We're into the second half of Mr. Robot season 2 (USA ordered a third season yesterday), and I've been covering the highs (dazzling visuals, excellent performances), lows (super-sized episodes that sometimes drag), and mysteries (what exactly is up with Elliot's new regimen?) in my weekly episodic reviews. Tonight's episode, “Handshake,” included several major developments, and I was fortunately able to get a few minutes on the phone today to discuss them and other aspects of season 2 with the show's creator, showrunner, and, for season 2, sole director, Sam Esmail. A few of my own thoughts on “Handshake” – with full spoilers – followed by my conversation with Esmail (which covered a lot but still didn't have time to get into last week's Full House homage) coming up just as soon as I enjoy the shrimp cocktail…
So, as Redditors and other fans have been theorizing since the season 2 premiere, Elliot wasn't staying with his mother in Jersey, but has been locked up in prison. The basketball court was the rec yard, the diner where he and Leon discussed Seinfeld was the cafeteria, his “mother” was actually a stern female guard, etc. More is still to come about why Elliot was locked up, the exact nature of Ray's position in the prison and his business, etc., but the broad strokes are all consistent with the big fan theory.
When Esmail and I spoke at the end of season 1, one of the things he said that stuck with me was his response to whether he hoped the Tyler Durden-esque nature of Mr. Robot himself would lead fans to start questioning the reality of everything about the series:
“No. It's not what I want. That could get really frustrating. I want us to be tethered. For me, it's about the authentic experience of what Elliot is going through.”
As I wrote early in this season, I felt much the same way about the possibility that the fan theory was correct: if the show can pull the rug out from under the audience at any point about a character or place existing only inside Elliot's mind, how can we invest in any of it? Near the end of “Handshake,” Elliot addresses us (his “friend”) on this very subject, saying, “I know what you're thinking. And no, I didn't lie to you. All of this really happened.” And that seems to be the demarcation line Esmail has set: events always have to be “real” on some level (Elliot is interacting with Mr. Robot, Elliot is outside his usual circle and routine), even if Elliot's mind is reshaping exactly how we're seeing them (Mr. Robot exists only in Elliot's mind, he's in prison rather than at home). Constantly scanning the frame for clues about what is and isn't actually going on isn't my preferred mode of television watching, and the minute I encountered the fan theory, it became impossible to watch scenes with Elliot and/or Ray without doing exactly that. But this revelation and its meaning isn't inconsistent with the one about Mr. Robot himself, and as Esmail notes below, he certainly didn't cheat the audience by introducing this out of left field. This is now officially baked into what we know of as Mr. Robot, and the other parts of the series remain compelling enough for me to accept that, even if I don't love it.
Now here's the conversation with Esmail:
Where did the idea come from that you were going to disguise Elliot's surroundings in this way?
Sam Esmail: It came from a two-prong approach. We knew exactly what the fate of Elliot was at the end of the last season, and we started breaking this season's storyline. We're always trying to stay as authentic to Elliot as possible, what he's going through. Knowing Elliot, from the very first episode, he definitely has interesting coping mechanisms. Even from the pilot, he has this ability to reprogram his life: E Corp was turned into Evil Corp. When we thought about him being in prison, what would be that coping mechanism, this came to mind. The other approach was his relationship to us – to his “friend” – and how we left him at the end of the first season. He basically didn't trust us anymore, he felt we were keeping things from him. So we wanted to develop that relationship as well. That was the one approach of, “This is what Elliot would do in this situation, to cope with being in prison,” and then the other of keeping it from us because he felt betrayed by us from the first season.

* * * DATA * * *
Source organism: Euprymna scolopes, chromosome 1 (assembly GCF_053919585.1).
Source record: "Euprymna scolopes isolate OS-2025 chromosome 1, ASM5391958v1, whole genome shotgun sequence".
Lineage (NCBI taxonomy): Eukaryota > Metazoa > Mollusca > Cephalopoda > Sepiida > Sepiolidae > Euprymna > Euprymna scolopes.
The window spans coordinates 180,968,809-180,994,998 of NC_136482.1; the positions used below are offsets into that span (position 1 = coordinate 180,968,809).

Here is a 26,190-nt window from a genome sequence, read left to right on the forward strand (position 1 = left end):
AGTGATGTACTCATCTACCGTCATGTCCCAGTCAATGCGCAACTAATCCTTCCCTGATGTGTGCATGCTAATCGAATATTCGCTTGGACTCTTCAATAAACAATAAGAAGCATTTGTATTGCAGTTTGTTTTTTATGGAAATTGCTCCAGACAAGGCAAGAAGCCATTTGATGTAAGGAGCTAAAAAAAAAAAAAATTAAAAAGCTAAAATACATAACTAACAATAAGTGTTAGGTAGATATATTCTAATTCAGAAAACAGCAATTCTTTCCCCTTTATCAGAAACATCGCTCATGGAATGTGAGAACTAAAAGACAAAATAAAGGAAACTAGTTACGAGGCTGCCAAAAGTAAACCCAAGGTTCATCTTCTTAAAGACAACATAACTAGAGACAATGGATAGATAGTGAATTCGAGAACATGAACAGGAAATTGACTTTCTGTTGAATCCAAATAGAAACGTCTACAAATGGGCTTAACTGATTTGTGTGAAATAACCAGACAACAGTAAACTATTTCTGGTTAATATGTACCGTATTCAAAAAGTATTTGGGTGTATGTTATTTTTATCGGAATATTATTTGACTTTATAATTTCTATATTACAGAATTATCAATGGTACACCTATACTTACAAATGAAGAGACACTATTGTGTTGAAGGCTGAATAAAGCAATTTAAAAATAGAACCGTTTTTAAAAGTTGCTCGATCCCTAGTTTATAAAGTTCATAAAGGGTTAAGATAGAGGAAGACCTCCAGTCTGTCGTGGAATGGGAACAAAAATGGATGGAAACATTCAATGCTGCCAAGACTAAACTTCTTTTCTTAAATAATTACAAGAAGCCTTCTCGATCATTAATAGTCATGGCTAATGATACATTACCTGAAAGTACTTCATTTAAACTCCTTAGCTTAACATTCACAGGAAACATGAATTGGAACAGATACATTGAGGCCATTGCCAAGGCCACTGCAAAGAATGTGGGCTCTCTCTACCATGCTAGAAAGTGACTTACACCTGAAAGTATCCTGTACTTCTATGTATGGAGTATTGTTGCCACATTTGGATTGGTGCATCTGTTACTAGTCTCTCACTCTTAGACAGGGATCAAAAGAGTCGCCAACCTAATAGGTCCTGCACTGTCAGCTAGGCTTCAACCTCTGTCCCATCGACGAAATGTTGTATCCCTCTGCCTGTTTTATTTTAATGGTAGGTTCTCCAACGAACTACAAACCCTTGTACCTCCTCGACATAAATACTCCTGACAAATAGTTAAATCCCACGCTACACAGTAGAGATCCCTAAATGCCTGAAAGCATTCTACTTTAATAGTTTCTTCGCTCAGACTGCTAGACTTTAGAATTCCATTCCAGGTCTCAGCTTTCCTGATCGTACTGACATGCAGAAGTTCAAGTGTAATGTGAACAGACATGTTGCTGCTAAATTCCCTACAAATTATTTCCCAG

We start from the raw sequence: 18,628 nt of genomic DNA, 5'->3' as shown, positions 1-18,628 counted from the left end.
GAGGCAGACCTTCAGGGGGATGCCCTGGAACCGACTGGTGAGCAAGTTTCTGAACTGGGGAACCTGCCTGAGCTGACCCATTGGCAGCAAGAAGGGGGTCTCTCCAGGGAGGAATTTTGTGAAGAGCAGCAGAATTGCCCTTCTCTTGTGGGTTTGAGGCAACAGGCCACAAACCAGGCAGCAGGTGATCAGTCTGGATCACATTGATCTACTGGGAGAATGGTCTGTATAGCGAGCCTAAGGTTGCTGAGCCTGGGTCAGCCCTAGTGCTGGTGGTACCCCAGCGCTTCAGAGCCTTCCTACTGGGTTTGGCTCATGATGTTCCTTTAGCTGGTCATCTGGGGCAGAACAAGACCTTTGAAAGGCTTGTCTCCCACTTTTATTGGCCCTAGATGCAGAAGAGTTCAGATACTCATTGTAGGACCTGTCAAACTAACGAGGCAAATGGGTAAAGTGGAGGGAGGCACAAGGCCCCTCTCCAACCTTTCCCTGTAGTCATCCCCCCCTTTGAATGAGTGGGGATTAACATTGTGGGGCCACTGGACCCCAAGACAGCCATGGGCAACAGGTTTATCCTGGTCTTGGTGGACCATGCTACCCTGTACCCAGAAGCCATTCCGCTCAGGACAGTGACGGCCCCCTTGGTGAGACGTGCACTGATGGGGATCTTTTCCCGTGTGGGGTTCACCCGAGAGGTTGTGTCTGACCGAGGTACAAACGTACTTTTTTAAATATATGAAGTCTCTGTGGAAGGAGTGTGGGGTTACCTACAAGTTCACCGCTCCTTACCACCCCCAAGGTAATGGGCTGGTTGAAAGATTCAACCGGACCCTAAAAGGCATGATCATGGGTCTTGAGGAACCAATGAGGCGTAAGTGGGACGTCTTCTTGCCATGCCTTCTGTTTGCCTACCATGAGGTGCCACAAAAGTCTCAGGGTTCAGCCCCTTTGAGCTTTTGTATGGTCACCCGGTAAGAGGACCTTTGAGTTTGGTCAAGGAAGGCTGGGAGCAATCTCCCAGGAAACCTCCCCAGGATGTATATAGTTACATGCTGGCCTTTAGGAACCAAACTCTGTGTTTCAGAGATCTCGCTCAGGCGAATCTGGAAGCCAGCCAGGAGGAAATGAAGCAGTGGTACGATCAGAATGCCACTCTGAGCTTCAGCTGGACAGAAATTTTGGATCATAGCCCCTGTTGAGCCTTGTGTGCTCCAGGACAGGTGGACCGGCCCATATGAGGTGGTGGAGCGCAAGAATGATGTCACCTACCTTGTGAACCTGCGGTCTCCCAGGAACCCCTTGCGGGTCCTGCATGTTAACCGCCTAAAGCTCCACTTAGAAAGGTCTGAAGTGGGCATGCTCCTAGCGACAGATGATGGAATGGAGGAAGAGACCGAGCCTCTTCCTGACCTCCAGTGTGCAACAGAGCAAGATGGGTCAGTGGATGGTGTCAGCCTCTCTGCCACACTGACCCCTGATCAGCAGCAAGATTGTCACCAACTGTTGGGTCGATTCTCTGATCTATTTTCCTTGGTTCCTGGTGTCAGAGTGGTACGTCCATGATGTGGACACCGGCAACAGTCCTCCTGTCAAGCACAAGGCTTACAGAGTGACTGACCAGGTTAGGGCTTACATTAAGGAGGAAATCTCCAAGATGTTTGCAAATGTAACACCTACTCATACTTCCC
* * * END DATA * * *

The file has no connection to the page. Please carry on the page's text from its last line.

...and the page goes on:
When we spoke at the end of season 1 about the Mr. Robot revelation, you said you would be hesitant in the future to do things that would leave people questioning the reality of the show. Did you have any concerns about doing another big, “This is what it really is!” reveal in that way?
Sam Esmail: I did. I remember bringing it up to the room. The one thing I also told you is I wanted to stay as authentic to Elliot as possible. And the truth of the matter is, the show is about mystery, and there will always be questions and we won't actually see the full picture all of the time. Having said that, if we can't invest in what is happening and what is going on, that would become very frustrating, to the point where you wouldn't feel any stakes. That was the test we ran through with this idea: is this actually happening to him? Is what he's experiencing still real? And can the audience still buy into this after the reveal? Those answers were obviously yes: the events that we saw were still very much real, and the consequences of them are real, and what Elliot went through is real. It's just the coping mechanism he used was not exactly what he saw. To me, it was definitely one of those things that prompted a real conversation. Like I think I told you last year, we're not in it for gotcha moments or shocking the audience, but we're in it for interesting reveals and deepening and enriching Elliot's experience. We felt that him going through his prison sentence in this way was more true to life to Elliot than actually having seen it as a prison.